"Since LaSalle has decided to 'poke the bear' regarding the B O markings, you will all have to suffer a longer explanation of why the marking is completely wrong for an infantryman:

During the first half of the 18th century, regiments selected to go on active service were paid an extra-ordinary payment, over and above the normal annual payments made to the colonels. These 'Extra-ordinaries' were to cover the extra costs of items such as camp equipage -- haversacks, canteens, tents. The items were bought by the regiments themselves through their regimental agents, and were their own property, not the government's at all.

Under the normal system of activation, and of campaigns which began in the Spring and went into Winter quarters in October, the system worked well enough. There were some problems of providing camp equipment during the Seven Years War, and the system collapsed completely during the American Revolution. To fill the gap the Army itself, through the office of the Secretary at War, ordered quantities of camp equipment and deducted the cost from the Extra-ordinaries paid to the unit, issuing the equipment instead. The Treasury itself also ordered and issued camp equipment, based on the authority and approval of the Comptrollers of Army Accounts, the office which oversaw every Army expenditure.

At the end of the Revolution the British goverment attempted to bring camp equipment supply back in line with the 'official' (legal!) method of regiments buying their own, and with the Army and government stepping back. A partial mobilisation of the Army in 1786 was an expensive disaster from a logistical point of view, and the Army administration decided that central purchasing of camp equipment from a single provider would be the best course. So in 1787, the Trotter company was given a monopoly of providing all camp equipment to the Army; which was a bit ironic, since it was the Trotter exploitation of a bureaucratic loophole which had made the old system so expensive. (Basically, they sold the Army back it's own equipment... repeatedly!!)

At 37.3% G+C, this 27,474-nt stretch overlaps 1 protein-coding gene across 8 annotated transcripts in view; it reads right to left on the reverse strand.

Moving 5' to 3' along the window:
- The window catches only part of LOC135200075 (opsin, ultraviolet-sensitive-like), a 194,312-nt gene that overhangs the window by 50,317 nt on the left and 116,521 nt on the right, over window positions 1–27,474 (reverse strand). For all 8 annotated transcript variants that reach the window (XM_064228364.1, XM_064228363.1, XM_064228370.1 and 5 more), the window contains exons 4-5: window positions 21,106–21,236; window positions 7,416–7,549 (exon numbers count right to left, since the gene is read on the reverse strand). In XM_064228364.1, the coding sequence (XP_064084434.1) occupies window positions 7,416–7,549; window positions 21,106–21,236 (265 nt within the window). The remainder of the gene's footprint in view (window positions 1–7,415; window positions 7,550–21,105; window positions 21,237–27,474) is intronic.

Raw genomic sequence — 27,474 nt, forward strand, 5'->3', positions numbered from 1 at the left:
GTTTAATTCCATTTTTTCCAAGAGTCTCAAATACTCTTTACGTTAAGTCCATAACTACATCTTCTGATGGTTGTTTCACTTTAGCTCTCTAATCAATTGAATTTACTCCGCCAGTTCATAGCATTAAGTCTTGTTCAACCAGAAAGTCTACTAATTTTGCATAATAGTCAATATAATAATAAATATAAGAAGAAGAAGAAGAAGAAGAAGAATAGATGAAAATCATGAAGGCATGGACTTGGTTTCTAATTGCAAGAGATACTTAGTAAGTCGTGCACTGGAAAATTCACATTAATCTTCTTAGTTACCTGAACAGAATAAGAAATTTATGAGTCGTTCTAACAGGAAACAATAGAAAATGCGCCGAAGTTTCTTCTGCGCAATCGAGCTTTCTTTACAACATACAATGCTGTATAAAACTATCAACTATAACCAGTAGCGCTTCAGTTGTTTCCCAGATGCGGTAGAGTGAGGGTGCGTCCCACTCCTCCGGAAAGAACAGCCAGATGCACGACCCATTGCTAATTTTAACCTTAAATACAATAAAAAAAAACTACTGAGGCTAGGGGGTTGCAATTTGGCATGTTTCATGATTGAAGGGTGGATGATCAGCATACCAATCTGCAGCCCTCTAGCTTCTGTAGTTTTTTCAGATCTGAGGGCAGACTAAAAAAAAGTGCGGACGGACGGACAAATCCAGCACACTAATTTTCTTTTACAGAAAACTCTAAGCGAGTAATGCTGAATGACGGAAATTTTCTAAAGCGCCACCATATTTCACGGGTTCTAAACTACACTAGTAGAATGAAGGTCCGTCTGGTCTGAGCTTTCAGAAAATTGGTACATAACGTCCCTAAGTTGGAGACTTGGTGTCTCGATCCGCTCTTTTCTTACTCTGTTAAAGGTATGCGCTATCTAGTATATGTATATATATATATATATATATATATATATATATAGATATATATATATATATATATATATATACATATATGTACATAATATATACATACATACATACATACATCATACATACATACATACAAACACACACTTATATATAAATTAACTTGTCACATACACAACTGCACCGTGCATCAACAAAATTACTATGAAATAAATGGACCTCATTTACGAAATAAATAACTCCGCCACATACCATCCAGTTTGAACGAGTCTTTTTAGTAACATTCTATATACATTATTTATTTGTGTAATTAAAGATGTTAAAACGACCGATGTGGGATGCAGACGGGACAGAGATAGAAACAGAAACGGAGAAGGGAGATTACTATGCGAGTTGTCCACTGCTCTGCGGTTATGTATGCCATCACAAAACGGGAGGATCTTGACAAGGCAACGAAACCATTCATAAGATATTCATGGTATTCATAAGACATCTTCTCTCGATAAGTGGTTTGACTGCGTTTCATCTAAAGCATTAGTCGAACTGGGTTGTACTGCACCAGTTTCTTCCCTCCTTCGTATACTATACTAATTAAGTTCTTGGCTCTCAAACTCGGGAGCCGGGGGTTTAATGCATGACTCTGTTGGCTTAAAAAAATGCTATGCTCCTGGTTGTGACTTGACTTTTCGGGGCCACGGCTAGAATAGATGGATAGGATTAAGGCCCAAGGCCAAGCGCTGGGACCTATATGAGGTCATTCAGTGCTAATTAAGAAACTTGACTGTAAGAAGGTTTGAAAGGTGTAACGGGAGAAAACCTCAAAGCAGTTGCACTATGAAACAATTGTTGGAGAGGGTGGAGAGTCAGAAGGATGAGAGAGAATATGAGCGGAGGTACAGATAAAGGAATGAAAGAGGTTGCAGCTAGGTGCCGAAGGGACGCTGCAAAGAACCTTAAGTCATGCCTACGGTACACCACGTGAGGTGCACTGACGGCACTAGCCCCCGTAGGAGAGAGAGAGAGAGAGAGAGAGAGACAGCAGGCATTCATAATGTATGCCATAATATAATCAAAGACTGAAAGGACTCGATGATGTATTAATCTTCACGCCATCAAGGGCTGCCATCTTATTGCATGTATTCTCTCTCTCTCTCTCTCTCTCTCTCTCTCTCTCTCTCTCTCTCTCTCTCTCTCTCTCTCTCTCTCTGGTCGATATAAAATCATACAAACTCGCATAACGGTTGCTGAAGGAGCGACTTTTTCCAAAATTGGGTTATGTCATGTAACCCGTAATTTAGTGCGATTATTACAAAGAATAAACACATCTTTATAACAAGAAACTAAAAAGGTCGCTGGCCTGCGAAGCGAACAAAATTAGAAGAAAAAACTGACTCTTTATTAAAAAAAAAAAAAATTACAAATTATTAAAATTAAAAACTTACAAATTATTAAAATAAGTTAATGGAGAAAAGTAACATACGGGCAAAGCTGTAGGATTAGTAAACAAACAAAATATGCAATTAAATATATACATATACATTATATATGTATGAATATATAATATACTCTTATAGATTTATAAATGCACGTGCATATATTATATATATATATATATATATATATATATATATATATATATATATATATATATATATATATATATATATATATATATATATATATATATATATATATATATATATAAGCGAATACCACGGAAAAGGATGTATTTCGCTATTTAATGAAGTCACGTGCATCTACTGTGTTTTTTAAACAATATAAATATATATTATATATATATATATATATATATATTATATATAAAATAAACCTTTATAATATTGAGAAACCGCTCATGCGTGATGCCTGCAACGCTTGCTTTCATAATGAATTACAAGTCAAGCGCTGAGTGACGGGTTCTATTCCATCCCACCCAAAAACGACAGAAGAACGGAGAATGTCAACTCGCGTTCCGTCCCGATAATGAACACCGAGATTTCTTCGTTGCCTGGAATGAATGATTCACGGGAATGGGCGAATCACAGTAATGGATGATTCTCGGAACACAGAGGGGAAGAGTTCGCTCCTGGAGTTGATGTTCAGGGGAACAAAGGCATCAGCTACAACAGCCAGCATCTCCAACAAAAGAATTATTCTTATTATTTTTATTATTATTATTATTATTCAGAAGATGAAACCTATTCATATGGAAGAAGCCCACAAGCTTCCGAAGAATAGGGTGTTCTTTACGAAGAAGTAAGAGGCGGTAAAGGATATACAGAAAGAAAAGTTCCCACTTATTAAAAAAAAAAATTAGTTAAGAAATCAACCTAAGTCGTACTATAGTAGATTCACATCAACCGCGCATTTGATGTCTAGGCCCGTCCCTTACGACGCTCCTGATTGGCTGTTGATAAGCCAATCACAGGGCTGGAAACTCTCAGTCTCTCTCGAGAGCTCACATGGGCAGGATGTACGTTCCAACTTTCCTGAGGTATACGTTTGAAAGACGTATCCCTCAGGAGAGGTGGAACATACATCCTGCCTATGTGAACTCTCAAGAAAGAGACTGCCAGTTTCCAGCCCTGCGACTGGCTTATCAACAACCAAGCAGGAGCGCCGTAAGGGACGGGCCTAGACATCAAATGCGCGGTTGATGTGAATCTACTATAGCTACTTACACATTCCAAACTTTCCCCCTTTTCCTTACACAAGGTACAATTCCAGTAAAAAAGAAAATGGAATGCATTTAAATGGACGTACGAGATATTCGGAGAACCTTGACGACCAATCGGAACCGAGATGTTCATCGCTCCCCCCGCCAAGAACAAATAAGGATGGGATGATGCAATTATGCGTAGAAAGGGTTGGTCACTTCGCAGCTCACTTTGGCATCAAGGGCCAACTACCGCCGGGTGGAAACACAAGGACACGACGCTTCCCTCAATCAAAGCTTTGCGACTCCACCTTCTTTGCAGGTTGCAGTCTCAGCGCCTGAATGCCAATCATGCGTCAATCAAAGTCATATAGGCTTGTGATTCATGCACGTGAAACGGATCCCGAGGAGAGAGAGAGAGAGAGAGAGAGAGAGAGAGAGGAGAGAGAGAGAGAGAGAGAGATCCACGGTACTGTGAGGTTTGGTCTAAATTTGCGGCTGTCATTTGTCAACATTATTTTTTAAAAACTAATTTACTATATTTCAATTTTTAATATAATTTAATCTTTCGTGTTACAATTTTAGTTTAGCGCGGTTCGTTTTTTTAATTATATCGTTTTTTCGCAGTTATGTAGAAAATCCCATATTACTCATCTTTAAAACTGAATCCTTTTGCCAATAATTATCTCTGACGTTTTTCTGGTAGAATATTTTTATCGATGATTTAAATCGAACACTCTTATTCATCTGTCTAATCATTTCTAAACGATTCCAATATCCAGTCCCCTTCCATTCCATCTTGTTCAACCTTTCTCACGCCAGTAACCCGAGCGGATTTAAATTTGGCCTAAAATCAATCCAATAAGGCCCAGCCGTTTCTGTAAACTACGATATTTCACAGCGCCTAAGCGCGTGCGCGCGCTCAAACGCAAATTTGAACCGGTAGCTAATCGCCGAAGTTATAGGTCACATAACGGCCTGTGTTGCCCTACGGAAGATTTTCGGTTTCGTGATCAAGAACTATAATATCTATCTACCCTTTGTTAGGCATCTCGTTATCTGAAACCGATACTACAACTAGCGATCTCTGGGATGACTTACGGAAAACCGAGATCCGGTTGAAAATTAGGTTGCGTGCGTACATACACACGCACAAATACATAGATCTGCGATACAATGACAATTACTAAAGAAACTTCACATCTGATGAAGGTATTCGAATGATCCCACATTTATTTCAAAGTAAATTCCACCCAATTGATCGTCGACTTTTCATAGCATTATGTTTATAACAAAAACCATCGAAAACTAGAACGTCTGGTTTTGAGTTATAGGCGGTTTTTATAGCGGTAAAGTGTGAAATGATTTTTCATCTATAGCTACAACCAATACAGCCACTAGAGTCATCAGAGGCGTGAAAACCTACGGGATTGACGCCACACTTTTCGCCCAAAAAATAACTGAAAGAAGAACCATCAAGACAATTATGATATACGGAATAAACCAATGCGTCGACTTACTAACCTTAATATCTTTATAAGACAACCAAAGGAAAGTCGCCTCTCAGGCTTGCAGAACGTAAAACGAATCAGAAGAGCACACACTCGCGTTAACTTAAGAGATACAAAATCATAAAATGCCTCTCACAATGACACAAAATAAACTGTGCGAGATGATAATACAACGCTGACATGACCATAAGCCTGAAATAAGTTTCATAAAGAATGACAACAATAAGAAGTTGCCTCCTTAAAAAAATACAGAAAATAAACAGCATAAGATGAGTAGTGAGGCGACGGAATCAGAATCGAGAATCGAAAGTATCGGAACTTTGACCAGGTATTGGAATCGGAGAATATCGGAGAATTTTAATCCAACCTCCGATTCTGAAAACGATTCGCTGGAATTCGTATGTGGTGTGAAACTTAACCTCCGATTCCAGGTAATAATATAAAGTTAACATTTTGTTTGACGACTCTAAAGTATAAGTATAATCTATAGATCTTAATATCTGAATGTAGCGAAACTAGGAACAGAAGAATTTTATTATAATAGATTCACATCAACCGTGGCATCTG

The Trotter monopoly on haversacks and canteens held until 1806 -- the provision of tents was lost about 1803. In 1806 the Treasury 'had a cow' over a long string of fiscal irregularities, accounting mismanagement, insurance fraud, and other assorted naughtiness happening between the Secretary at War office and the Trotter company, and the Trotters were essentially banned. Almost no purchasing of Army equipment was needed from then until 1808 while they sorted out what to do (an indication of the largesse and over-spending going on).

In 1808 new regulations came through for Army equipment. Camp equipment was stored and issued by the Storekeeper-General's Department, a branch of the Treasury. Camp equipment was contracted for and paid for by the Commissariat; another branch of the Treasury. Officers of the SGD were not expected to operate outside of the British Isles, so the responsibility was assigned to the Quartermaster branch of the Army to issue this equipment overseas. In reality, SGD officials worked in Spain and the Netherlands from 1809 to 1815, and were also present in France during the occupation.